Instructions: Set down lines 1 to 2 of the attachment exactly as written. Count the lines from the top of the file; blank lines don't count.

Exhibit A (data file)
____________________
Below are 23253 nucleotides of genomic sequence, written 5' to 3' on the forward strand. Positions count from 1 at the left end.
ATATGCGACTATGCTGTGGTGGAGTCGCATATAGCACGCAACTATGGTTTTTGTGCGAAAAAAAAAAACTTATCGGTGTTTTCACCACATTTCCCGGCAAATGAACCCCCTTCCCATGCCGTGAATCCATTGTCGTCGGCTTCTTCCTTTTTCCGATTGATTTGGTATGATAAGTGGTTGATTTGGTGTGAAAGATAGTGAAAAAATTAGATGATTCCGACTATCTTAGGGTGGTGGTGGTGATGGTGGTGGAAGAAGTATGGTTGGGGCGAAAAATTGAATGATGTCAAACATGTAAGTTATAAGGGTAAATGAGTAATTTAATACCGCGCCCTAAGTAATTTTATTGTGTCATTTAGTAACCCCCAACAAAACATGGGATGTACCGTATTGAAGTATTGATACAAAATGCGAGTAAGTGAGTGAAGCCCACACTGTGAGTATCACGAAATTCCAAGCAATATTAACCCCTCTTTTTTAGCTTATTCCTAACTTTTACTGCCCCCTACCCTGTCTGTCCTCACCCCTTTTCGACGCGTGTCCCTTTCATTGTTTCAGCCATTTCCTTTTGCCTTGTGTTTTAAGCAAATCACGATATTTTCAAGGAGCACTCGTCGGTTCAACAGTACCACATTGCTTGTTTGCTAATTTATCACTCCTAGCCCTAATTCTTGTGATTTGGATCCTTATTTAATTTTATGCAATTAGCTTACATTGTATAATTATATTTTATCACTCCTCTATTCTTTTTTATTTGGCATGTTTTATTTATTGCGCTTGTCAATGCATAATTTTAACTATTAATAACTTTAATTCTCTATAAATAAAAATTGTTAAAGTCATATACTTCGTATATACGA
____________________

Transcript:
Below are 23253 nucleotides of genomic sequence, written 5' to 3' on the forward strand. Positions count from 1 at the left end.
ATATGCGACTATGCTGTGGTGGAGTCGCATATAGCACGCAACTATGGTTTTTGTGCGAAAAAAAAAAACTTATCGGTGTTTTCACCACATTTCCCGGCAAATGAACCCCCTTCCCATGCCGTGAATCCATTGTCGTCGGCTTCTTCCTTTTTCCGATTGATTTGGTATGATAAGTGGTTGATTTGGTGTGAAAGATAGTGAAAAAATTAGATGATTCCGACTATCTTAGGGTGGTGGTGGTGATGGTGGTGGAAGAAGTATGGTTGGGGCGAAAAATTGAATGATGTCAAACATGTAAGTTATAAGGGTAAATGAGTAATTTAATACCGCGCCCTAAGTAATTTTATTGTGTCATTTAGTAACCCCCAACAAAACATGGGATGTACCGTATTGAAGTATTGATACAAAATGCGAGTAAGTGAGTGAAGCCCACACTGTGAGTATCACGAAATTCCAAGCAATATTAACCCCTCTTTTTTAGCTTATTCCTAACTTTTACTGCCCCCTACCCTGTCTGTCCTCACCCCTTTTCGACGCGTGTCCCTTTCATTGTTTCAGCCATTTCCTTTTGCCTTGTGTTTTAAGCAAATCACGATATTTTCAAGGAGCACTCGTCGGTTCAACAGTACCACATTGCTTGTTTGCTAATTTATCACTCCTAGCCCTAATTCTTGTGATTTGGATCCTTATTTAATTTTATGCAATTAGCTTACATTGTATAATTATATTTTATCACTCCTCTATTCTTTTTTATTTGGCATGTTTTATTTATTGCGCTTGTCAATGCATAATTTTAACTATTAATAACTTTAATTCTCTATAAATAAAAATTGTTAAAGTCATATACTTCGTATATACGA